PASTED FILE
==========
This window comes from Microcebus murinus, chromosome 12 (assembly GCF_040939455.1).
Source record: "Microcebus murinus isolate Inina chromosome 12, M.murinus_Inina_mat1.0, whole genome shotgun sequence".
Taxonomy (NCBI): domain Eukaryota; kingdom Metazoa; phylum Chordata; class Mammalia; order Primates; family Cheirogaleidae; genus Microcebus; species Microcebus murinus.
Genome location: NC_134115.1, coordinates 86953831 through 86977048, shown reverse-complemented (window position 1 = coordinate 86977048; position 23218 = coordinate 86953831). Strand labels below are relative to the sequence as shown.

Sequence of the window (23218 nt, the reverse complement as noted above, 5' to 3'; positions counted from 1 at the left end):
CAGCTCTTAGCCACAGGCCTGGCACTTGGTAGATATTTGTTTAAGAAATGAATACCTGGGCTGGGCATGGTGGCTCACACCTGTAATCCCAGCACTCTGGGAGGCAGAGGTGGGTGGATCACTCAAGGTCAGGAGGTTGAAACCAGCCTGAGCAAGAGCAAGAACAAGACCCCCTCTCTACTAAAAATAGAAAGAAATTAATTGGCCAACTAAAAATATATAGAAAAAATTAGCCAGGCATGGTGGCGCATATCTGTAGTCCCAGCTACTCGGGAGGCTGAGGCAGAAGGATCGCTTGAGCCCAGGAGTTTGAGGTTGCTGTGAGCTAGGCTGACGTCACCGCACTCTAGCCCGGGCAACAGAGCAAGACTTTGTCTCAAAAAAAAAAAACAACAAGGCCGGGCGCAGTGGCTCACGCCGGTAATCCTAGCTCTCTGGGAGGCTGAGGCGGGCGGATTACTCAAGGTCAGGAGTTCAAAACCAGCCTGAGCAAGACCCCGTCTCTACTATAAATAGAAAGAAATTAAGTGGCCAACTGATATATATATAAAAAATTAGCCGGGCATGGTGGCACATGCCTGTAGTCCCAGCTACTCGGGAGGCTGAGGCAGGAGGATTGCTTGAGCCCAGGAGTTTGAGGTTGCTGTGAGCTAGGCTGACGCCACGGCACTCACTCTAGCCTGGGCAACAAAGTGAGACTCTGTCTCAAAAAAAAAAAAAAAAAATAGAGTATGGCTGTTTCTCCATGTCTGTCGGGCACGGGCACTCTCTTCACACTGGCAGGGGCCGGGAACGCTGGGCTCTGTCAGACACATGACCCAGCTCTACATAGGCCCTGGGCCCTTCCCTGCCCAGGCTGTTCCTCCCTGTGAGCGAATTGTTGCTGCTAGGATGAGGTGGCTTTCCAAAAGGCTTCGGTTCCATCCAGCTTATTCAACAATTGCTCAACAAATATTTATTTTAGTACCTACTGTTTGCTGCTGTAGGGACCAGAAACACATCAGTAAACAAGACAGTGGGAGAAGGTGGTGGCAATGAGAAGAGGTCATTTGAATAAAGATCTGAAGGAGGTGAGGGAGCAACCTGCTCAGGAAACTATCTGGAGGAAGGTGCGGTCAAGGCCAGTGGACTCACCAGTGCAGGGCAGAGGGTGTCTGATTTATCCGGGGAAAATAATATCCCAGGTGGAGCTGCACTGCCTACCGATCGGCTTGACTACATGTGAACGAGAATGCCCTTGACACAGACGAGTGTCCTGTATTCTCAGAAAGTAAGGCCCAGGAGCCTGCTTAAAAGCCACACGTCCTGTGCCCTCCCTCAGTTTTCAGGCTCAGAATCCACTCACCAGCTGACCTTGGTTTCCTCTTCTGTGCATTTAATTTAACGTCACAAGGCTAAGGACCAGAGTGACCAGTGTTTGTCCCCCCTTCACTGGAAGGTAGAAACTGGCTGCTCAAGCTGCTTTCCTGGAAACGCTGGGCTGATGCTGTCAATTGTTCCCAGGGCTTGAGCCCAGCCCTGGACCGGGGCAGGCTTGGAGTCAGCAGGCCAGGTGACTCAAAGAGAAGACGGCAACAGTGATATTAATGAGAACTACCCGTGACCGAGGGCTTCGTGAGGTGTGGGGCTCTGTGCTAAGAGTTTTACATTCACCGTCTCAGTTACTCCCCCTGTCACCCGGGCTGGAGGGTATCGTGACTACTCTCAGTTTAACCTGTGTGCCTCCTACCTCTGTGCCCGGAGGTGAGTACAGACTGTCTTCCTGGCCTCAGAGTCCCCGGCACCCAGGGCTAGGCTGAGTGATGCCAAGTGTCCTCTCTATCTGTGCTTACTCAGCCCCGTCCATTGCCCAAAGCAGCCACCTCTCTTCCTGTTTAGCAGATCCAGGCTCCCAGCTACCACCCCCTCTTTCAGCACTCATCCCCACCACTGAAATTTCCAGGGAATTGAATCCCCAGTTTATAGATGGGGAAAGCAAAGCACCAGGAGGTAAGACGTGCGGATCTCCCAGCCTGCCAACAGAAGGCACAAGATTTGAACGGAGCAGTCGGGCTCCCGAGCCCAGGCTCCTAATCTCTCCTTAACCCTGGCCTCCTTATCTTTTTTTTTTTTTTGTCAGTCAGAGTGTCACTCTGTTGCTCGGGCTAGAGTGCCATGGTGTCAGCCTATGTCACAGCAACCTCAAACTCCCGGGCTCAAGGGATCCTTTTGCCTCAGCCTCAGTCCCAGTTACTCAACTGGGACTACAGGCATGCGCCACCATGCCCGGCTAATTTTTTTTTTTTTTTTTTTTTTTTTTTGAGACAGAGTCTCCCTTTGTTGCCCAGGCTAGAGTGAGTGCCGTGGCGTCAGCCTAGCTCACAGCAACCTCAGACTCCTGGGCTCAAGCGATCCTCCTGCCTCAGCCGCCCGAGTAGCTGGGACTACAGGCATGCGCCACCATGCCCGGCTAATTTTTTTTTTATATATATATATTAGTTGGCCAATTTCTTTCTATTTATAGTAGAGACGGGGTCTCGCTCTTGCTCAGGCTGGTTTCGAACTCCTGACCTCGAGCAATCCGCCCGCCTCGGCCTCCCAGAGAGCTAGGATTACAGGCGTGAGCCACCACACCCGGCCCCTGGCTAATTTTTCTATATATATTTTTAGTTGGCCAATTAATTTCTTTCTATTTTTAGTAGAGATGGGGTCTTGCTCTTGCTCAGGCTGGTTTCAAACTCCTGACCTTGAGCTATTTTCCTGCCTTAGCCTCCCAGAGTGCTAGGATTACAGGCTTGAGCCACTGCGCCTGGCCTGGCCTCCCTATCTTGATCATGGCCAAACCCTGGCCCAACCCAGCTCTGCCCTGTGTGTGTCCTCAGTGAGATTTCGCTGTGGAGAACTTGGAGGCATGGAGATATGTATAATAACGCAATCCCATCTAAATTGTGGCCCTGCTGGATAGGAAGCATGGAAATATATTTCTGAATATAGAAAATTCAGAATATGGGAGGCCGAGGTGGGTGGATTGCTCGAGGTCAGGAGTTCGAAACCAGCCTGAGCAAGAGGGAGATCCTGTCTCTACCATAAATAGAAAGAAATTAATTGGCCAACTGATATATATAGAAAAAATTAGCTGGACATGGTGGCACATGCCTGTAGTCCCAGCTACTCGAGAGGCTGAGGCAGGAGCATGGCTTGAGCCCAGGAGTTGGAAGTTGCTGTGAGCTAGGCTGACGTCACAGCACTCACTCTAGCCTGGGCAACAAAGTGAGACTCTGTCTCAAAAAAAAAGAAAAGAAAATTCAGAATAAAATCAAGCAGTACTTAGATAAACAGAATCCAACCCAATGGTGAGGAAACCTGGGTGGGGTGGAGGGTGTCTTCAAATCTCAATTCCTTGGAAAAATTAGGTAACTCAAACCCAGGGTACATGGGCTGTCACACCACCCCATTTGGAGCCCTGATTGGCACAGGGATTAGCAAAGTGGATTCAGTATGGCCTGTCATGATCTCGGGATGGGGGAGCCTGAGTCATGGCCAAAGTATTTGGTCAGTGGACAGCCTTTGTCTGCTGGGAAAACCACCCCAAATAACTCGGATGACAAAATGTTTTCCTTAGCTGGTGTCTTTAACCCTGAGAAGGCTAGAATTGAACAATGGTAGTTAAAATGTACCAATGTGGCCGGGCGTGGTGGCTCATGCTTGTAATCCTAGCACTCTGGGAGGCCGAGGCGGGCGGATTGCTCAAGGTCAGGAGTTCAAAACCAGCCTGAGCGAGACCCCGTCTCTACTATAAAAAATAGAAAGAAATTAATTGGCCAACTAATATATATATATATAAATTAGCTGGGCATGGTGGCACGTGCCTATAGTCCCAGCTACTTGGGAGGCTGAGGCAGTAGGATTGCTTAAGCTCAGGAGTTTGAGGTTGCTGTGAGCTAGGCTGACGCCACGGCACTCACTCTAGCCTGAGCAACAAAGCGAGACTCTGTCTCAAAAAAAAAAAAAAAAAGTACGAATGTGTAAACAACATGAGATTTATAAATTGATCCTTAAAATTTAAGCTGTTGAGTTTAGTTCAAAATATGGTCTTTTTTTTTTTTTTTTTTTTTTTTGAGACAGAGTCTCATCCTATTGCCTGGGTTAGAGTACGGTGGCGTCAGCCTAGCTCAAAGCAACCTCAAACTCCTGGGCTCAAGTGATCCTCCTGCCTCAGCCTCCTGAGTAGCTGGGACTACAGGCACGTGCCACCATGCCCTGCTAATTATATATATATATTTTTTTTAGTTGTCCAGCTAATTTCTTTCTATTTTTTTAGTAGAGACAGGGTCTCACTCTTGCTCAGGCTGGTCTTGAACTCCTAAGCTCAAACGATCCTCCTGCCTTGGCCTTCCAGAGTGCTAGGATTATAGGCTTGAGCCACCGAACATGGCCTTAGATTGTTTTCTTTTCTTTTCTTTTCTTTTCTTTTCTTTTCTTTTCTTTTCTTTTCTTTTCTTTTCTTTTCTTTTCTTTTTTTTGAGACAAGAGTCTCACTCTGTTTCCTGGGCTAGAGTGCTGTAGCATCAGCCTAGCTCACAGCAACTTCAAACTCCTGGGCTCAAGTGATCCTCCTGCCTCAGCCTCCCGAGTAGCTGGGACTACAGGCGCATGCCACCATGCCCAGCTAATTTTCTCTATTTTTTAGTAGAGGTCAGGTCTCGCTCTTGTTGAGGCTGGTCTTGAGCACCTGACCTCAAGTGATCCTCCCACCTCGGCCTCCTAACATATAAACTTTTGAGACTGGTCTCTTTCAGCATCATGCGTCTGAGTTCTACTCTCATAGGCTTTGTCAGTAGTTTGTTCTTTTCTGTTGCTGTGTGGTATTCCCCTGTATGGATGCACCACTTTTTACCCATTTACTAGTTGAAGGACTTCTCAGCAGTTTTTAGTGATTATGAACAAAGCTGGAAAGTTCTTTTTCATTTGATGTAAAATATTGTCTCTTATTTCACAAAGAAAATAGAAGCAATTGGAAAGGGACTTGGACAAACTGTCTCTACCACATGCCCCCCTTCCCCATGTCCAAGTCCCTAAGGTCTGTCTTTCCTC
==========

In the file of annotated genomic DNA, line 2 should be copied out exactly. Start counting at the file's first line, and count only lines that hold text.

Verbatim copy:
Source record: "Microcebus murinus isolate Inina chromosome 12, M.murinus_Inina_mat1.0, whole genome shotgun sequence".